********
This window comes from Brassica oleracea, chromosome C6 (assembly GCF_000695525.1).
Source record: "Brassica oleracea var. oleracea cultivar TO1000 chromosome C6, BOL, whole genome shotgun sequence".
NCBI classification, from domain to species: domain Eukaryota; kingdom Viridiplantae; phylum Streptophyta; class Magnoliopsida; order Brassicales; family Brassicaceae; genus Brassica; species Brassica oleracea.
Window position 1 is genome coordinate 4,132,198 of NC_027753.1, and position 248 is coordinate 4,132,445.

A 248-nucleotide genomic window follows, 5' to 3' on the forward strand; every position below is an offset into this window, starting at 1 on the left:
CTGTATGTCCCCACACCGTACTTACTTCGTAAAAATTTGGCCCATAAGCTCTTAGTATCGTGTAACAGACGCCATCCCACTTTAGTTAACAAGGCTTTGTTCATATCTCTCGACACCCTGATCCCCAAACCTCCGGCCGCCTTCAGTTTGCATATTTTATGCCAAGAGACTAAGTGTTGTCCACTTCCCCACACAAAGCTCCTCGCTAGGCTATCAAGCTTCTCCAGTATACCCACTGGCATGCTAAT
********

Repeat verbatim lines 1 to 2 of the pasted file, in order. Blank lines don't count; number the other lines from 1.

This window comes from Brassica oleracea, chromosome C6 (assembly GCF_000695525.1).
Source record: "Brassica oleracea var. oleracea cultivar TO1000 chromosome C6, BOL, whole genome shotgun sequence".